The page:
Public policy strongly supports the view that the U.S. retroactively terminates its recognition of diplomatic immunity at the time a diplomat leaves his official capacity as recognized by the origin country.  This is necessary to avoid the potential of the absurd result outlined below.

When discussing the subject of diplomatic immunity the question often arises: “What if a diplomat goes on a killing spree in the host country?”

Since diplomatic immunity is a right held by the origin country, and not a right held by the diplomat, the origin country can, and often does, waive the diplomatic immunity of a wayward agent abroad.  It cannot do this, however, if the unstable agent is not actually recognized by the origin country as having diplomatic status.

Let’s assume that Yemen stopped recognizing Mr. Muthana’s diplomatic immunity in September of 1994 but that the U.S. generously extended it’s recognition to February 6, 1995 when it received notice of his ceasing to be a diplomat several months prior.  With Yemen unable to waive a right it does not acknowledge exists, Mr. Muthana would, arguably, be unprosecutable for any bad behavior in the United States during the interval.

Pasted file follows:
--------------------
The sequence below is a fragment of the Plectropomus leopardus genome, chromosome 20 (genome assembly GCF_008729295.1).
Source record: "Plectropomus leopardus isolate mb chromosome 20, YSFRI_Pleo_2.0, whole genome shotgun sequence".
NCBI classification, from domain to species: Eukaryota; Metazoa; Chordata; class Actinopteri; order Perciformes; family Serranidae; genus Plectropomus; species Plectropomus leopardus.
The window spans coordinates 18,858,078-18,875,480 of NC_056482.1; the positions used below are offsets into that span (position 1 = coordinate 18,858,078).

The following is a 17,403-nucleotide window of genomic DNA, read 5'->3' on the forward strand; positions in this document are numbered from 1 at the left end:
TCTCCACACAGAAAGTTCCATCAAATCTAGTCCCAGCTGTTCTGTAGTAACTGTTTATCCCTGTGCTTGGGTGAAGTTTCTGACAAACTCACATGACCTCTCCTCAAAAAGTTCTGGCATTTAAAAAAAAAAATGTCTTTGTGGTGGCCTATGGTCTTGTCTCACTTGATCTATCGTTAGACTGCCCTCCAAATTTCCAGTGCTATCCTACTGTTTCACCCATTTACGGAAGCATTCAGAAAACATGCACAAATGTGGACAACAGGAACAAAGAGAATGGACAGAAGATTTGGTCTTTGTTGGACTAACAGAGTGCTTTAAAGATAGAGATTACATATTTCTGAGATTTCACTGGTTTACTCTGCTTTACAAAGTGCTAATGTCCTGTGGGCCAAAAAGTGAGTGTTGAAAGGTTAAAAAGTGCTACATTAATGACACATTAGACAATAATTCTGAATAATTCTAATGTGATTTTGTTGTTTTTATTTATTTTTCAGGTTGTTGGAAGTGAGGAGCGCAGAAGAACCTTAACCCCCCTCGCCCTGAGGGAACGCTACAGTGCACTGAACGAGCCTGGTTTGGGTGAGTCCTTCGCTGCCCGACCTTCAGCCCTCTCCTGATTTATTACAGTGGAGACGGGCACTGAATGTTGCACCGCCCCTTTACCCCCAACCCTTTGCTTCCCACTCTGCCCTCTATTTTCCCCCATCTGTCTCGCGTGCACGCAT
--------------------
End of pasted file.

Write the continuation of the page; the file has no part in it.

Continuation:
To avoid such an absurd result, the U.S. would need to recognize the date Mr. Muthana left his role as diplomat as the effective date of his loss of diplomatic immunity whenever the U.S. was served of actual notice that he was no longer recognized by Yemen as a diplomat.

Such is the policy that should be followed whether a recently-ex-diplomat kills a baby, or procreates a new one into existence on U.S. territory.

Since Hoda Muthana’s father did not have diplomatic immunity at the time of her birth, she was both born in the United States and subject to its jurisdiction making her a citizen with the right to return home and subject to U.S. prosecution.